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Security News #0x5C

Exploits
  • There is an exploit for CVE 2013-0640, which is a vulnerability in Adobe Reader 9.x before 9.5.4, 10.x before 10.1.6, and 11.x before 11.0.02. Exploits for this vulnerability have been in the wild for some time, but an exploit has now made it to exploit-db. I tried the exploit; it is a bit odd as it seems to need Ruby on Windows to generate the malicious .pdf. You can specify your own PE executable as the payload, but the payload is limited in size- under a few hundred KB. For whatever reason though, I could not make it work; probably through some problem at my end.
Learning More
  • Alexandros Kapravelos has a nice post where he talks about attacks aimed at home routers via Javascript. Apparently, the malicious Javascript is downloaded by a host on the internal network, but the Javascript attacks 192.168.1.1 with the default credentials for many routers. An interesting idea, and one that makes you wonder if changing the internal IP address for the router might not be a bad idea….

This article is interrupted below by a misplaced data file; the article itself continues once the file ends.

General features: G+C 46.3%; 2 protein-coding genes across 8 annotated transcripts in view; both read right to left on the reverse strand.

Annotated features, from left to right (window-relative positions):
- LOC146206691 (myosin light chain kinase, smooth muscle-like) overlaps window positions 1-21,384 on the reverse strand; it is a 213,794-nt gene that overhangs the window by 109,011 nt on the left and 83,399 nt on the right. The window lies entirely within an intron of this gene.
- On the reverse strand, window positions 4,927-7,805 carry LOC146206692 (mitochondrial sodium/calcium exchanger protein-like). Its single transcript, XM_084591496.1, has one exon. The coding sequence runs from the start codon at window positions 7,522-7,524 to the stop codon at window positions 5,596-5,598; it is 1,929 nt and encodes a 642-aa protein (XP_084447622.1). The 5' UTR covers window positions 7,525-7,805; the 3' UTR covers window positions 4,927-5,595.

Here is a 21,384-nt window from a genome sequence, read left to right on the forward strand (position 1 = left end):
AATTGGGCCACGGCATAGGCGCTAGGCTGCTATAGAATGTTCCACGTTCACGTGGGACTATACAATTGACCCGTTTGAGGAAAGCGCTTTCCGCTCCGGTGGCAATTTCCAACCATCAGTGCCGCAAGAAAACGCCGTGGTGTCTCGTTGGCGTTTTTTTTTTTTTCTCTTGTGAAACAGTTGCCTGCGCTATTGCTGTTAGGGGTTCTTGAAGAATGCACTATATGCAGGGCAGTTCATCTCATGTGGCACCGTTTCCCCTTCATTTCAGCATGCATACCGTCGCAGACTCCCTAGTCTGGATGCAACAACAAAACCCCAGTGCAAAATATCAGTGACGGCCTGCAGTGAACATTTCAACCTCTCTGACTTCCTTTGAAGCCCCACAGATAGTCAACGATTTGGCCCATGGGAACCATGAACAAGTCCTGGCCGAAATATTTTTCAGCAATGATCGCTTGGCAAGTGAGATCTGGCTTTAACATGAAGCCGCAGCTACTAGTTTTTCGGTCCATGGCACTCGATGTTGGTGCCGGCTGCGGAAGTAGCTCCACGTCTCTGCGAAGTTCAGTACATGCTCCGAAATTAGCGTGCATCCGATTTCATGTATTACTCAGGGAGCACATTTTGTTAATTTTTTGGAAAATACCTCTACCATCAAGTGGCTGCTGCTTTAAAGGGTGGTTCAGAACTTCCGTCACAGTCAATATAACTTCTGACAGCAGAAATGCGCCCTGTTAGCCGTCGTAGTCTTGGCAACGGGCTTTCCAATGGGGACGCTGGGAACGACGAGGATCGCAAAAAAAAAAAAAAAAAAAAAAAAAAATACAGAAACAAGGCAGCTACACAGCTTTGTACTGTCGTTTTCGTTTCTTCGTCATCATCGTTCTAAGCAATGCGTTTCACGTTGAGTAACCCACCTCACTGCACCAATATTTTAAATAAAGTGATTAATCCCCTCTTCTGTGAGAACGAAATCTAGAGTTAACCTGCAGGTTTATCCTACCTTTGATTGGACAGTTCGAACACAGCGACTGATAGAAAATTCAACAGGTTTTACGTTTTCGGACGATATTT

• If you are reading this blog in Chrome, open a new tab, and put in the URL chrome://settings/passwords. Be sure you want that information there!
  • Did you know that EXIF data in an image can be used for cross site scripting attacks? I certainly did not!
  • Do you know all there is know about the command shell? If not, you really want to head over to ExplainShell.com. You can enter a complex command, say one you saw online, and explain the different parts of the command. Most cool!
For Students
Industry News
  • It looks like there is a new privilege escalation attack in the wild that impacts Windows XP and server 2003. You can check out the Microsoft bulletin, while Network World has some additional coverage. Mind you, if you are still running XP, then you already have some serious problems on your hands- After all, April 8, 2014 is coming soon!
  • It looks like it may be possible to use computer speakers and microphones as a covert communication channel. This does not confirm BadBIOS of course, but it is interesting in its own right.
  • Recently, a server was found with more than 2,000,000 login credentials for a range of web services. Take a look at the work of Spider Labs and the summary from Ars Technica.
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